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Lindell Audio MID-500

Lindell Audio MID-500

3.5 3.5 out of 5, based on 1 Review

This is supposed to be a Pultec MEQ type equalizer with a 1731 Opamp gain stage instead of tube. It has three large inductors for the three bands which admittedly is what drew me in in the first place! I like lots of Iron and this unit has that as it also has an input and output transformer.


12th June 2019

Lindell Audio MID-500 by rjb5191

  • Sound Quality 4 out of 5
  • Ease of use 3 out of 5
  • Features 3 out of 5
  • Bang for buck 4 out of 5
  • Overall: 3.5
Lindell Audio MID-500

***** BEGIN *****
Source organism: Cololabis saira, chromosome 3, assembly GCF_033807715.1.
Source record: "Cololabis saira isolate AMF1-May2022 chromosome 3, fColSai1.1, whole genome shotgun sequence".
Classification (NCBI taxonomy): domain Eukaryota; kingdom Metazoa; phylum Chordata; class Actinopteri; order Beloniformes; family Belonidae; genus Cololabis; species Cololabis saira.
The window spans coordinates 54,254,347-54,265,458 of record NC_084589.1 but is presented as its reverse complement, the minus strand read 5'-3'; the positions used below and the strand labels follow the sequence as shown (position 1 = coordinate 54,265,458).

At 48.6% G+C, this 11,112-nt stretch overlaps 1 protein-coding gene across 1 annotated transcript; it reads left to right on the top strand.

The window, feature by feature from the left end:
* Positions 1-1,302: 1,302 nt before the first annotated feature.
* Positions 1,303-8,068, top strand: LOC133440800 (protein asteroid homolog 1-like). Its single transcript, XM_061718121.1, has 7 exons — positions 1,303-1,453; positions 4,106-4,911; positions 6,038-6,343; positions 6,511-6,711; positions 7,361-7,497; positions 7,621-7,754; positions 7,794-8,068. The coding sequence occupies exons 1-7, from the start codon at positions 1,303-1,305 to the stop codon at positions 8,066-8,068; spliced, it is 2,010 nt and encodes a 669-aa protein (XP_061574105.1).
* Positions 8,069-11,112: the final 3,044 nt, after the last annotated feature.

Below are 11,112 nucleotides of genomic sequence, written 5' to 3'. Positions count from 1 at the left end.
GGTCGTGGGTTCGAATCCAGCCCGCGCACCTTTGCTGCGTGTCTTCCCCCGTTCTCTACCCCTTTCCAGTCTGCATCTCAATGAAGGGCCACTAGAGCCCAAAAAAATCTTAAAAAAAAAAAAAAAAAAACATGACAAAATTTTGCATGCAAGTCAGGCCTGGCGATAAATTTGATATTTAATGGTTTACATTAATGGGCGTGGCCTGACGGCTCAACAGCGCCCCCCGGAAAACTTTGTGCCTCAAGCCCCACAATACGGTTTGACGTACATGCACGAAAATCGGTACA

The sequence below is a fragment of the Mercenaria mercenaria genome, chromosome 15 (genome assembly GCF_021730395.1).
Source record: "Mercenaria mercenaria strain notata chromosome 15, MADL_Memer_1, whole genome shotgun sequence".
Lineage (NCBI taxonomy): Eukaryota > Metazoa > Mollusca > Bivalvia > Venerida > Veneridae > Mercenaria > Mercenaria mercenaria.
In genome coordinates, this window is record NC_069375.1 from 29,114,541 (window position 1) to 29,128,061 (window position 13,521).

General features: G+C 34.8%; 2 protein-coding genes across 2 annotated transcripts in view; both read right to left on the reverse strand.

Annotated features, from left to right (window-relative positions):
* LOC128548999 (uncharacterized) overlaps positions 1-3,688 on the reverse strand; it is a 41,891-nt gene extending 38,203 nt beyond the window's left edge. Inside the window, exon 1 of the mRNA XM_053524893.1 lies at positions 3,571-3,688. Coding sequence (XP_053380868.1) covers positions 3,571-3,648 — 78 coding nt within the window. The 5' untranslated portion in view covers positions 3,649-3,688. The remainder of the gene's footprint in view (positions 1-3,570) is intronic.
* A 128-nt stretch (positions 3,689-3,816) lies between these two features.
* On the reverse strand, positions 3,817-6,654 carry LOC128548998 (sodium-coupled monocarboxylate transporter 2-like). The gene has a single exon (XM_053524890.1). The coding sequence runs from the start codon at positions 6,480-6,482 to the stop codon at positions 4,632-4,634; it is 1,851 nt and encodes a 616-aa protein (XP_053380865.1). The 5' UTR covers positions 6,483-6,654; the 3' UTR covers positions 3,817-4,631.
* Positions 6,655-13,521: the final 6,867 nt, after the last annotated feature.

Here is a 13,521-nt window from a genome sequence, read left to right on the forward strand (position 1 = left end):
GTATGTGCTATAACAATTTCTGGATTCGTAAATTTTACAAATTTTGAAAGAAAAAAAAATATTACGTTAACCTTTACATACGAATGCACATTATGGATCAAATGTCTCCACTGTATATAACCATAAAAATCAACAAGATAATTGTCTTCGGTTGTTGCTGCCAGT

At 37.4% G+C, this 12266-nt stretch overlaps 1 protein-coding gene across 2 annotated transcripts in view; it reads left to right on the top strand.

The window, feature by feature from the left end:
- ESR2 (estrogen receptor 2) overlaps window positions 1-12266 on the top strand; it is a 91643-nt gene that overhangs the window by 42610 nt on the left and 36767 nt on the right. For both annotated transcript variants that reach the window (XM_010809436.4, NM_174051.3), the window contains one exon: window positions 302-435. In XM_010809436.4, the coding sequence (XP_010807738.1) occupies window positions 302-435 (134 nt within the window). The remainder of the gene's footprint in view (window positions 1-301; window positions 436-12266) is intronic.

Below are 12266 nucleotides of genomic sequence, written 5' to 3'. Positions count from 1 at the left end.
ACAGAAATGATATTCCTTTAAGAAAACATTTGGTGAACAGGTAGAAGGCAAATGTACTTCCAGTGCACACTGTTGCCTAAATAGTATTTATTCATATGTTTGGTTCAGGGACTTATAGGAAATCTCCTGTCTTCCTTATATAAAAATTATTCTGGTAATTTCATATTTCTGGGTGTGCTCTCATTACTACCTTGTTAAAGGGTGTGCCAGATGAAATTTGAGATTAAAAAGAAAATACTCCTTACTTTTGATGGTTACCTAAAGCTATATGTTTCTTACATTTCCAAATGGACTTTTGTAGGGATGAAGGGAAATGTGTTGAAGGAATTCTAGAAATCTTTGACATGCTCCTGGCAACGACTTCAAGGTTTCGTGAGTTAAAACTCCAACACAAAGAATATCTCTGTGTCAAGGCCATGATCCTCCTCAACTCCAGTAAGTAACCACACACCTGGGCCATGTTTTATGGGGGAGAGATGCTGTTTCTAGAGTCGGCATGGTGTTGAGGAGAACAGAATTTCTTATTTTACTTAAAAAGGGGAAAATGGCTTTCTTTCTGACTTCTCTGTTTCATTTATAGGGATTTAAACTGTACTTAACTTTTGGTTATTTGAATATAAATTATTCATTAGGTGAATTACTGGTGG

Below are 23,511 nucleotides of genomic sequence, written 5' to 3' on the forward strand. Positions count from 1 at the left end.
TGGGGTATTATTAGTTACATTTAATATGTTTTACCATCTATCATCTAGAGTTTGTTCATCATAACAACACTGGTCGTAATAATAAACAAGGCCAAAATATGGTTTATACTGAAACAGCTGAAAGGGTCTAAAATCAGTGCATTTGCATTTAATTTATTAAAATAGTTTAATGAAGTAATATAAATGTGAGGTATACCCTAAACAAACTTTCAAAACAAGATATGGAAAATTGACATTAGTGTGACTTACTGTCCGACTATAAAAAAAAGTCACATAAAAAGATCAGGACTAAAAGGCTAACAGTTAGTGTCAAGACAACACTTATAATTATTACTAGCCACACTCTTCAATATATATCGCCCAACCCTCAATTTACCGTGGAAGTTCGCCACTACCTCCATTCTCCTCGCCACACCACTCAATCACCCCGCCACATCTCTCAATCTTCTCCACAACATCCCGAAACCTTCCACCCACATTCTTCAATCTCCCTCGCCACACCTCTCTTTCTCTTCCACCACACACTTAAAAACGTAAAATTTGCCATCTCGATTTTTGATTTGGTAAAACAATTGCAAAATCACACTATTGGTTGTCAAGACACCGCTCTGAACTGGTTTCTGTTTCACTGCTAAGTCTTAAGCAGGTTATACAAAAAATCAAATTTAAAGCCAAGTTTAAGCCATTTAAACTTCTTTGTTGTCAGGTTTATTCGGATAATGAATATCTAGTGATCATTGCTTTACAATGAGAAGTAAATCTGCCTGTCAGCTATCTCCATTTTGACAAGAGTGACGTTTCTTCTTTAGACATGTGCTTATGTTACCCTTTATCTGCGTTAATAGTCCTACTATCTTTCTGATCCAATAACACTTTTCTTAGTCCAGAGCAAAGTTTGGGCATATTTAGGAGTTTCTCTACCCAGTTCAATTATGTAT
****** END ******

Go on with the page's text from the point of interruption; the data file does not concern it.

I can't say I've come to a conclusion on this unit yet so I may update this as I use it more (hopefully). I find this module to be quite colored in respect to how it really rounds and softens transients quite a bit, even in "bypass". I think this is due to the transformers and 1731 opamp. This can be a good thing or a bad thing depending on the source. For example on an acoustic guitar, I recorded it was very nice as even in bypass the mid 500 softened the edge of pick attack that would have been very distracting in the mix. It was almost instantly a record worthy acoustic sound. Even just having the unit in bypass adds a bit of thickness and richness to the sound. One thing I find disconcerting and I may contact Lindell about this is that in some instances the gain control on all the bands doesn't seem to have a any audible effect until it is above half way. Then once you get to 3/4, the change becomes very sudden. This makes it difficult to dial in the sounds you want. I wan to say that this eq doesn't seem too have much range in general. You can't really mangle or transform sounds, but more gently massage them a bit. Getting back to the transient softening thing, it is really drastic on this unit and it makes it feel almost unuseable on some sources where you need punch and impact. It did not work well on kick and snare and was marginal on electric bass. It just softened them too much. I played with gain staging into the unit and even with, lower input signals, this effect was still present. It worked fairly well at adding presence to a vocal and cutting some mud as well as adding some of that transformer color. It worked ok on warming up a digital synth on one track as well. I think this could work well on brass instruments and maybe tamming and fitting aux percussion into a mix. We'll see.

 
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